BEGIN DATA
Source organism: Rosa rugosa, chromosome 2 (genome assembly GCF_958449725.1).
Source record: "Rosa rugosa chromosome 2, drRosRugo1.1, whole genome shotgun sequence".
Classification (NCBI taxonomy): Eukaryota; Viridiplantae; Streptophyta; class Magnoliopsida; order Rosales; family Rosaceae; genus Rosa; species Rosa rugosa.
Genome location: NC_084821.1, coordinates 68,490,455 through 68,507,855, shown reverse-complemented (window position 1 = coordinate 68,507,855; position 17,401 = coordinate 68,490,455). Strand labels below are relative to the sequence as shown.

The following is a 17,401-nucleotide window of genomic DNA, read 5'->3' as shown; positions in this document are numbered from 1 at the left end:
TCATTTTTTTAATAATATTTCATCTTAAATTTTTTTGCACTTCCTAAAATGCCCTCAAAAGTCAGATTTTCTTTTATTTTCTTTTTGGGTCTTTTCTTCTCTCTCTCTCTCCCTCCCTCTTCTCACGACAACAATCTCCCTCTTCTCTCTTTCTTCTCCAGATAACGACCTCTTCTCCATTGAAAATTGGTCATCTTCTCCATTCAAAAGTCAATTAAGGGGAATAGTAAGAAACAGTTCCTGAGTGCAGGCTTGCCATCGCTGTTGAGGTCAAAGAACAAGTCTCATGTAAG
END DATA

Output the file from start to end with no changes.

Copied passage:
Source organism: Rosa rugosa, chromosome 2 (genome assembly GCF_958449725.1).
Source record: "Rosa rugosa chromosome 2, drRosRugo1.1, whole genome shotgun sequence".
Classification (NCBI taxonomy): Eukaryota; Viridiplantae; Streptophyta; class Magnoliopsida; order Rosales; family Rosaceae; genus Rosa; species Rosa rugosa.
Genome location: NC_084821.1, coordinates 68,490,455 through 68,507,855, shown reverse-complemented (window position 1 = coordinate 68,507,855; position 17,401 = coordinate 68,490,455). Strand labels below are relative to the sequence as shown.

The following is a 17,401-nucleotide window of genomic DNA, read 5'->3' as shown; positions in this document are numbered from 1 at the left end:
TCATTTTTTTAATAATATTTCATCTTAAATTTTTTTGCACTTCCTAAAATGCCCTCAAAAGTCAGATTTTCTTTTATTTTCTTTTTGGGTCTTTTCTTCTCTCTCTCTCTCCCTCCCTCTTCTCACGACAACAATCTCCCTCTTCTCTCTTTCTTCTCCAGATAACGACCTCTTCTCCATTGAAAATTGGTCATCTTCTCCATTCAAAAGTCAATTAAGGGGAATAGTAAGAAACAGTTCCTGAGTGCAGGCTTGCCATCGCTGTTGAGGTCAAAGAACAAGTCTCATGTAAG